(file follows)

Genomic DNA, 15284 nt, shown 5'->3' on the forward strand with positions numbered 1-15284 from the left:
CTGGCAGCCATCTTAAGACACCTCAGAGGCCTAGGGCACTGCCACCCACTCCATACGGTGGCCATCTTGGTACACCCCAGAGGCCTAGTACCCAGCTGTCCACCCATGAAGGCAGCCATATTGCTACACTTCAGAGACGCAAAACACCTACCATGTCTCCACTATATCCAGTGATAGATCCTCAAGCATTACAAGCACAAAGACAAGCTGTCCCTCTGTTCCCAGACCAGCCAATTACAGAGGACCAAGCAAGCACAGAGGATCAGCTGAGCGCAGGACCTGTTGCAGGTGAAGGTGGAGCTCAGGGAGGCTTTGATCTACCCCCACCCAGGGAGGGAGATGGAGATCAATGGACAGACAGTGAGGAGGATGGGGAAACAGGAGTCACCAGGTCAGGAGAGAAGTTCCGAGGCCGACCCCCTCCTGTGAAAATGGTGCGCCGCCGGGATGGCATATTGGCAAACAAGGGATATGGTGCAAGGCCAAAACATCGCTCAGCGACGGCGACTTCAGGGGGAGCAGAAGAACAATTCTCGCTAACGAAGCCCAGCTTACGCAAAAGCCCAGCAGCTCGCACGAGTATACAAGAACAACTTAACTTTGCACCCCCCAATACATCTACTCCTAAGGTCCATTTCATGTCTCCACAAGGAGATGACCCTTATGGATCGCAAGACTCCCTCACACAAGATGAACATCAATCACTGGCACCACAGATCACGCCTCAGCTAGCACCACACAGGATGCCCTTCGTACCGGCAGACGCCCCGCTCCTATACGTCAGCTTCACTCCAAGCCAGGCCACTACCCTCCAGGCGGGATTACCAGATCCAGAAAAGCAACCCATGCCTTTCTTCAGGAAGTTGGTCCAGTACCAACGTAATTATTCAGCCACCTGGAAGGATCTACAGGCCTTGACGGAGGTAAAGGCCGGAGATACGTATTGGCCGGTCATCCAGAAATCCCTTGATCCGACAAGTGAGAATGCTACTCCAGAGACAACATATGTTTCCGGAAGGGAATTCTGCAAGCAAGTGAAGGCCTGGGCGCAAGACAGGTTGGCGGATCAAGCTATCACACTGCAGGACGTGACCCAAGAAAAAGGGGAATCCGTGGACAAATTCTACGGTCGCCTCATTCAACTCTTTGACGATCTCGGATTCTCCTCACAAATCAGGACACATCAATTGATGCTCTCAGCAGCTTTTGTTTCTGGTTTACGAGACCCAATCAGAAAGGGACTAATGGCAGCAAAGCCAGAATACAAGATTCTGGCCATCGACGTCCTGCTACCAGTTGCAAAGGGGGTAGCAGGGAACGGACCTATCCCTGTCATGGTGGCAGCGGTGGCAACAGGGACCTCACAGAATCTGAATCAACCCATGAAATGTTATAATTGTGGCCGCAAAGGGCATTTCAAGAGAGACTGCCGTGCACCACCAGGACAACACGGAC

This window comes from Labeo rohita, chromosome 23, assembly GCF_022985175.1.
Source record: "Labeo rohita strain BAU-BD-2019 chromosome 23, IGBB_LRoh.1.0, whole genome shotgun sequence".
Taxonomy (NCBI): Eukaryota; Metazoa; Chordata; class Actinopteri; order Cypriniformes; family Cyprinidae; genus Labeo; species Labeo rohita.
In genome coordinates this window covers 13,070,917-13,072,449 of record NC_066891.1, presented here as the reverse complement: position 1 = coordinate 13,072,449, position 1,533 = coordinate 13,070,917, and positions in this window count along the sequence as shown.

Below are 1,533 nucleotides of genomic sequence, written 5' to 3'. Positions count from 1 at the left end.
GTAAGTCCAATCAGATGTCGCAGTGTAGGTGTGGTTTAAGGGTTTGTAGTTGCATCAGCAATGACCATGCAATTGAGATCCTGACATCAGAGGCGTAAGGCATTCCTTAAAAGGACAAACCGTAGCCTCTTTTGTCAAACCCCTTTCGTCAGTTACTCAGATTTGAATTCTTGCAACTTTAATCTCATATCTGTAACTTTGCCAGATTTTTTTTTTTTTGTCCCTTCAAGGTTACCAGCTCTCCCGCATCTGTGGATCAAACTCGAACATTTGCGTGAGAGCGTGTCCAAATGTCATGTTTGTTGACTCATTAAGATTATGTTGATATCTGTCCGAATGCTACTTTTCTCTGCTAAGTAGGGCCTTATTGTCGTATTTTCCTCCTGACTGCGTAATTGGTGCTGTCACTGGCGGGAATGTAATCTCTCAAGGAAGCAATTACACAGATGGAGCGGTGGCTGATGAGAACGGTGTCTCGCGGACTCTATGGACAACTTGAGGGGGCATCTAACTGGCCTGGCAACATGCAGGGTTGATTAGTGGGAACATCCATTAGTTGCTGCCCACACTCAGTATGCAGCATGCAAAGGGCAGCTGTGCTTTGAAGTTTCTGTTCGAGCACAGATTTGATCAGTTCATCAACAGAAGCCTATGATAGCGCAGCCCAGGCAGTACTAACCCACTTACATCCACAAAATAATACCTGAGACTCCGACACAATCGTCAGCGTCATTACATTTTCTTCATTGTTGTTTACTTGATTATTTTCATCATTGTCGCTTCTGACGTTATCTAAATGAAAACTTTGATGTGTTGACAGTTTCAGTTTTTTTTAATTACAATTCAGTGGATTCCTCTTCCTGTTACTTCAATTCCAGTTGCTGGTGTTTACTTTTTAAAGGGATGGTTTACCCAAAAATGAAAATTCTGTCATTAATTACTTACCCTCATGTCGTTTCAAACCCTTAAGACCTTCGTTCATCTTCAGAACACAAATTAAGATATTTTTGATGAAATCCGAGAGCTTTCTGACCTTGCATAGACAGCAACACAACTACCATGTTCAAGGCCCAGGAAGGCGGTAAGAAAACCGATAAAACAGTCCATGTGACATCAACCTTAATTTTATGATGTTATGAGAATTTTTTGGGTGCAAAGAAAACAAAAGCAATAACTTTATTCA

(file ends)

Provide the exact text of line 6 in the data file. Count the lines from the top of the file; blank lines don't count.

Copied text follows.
In genome coordinates this window covers 13,070,917-13,072,449 of record NC_066891.1, presented here as the reverse complement: position 1 = coordinate 13,072,449, position 1,533 = coordinate 13,070,917, and positions in this window count along the sequence as shown.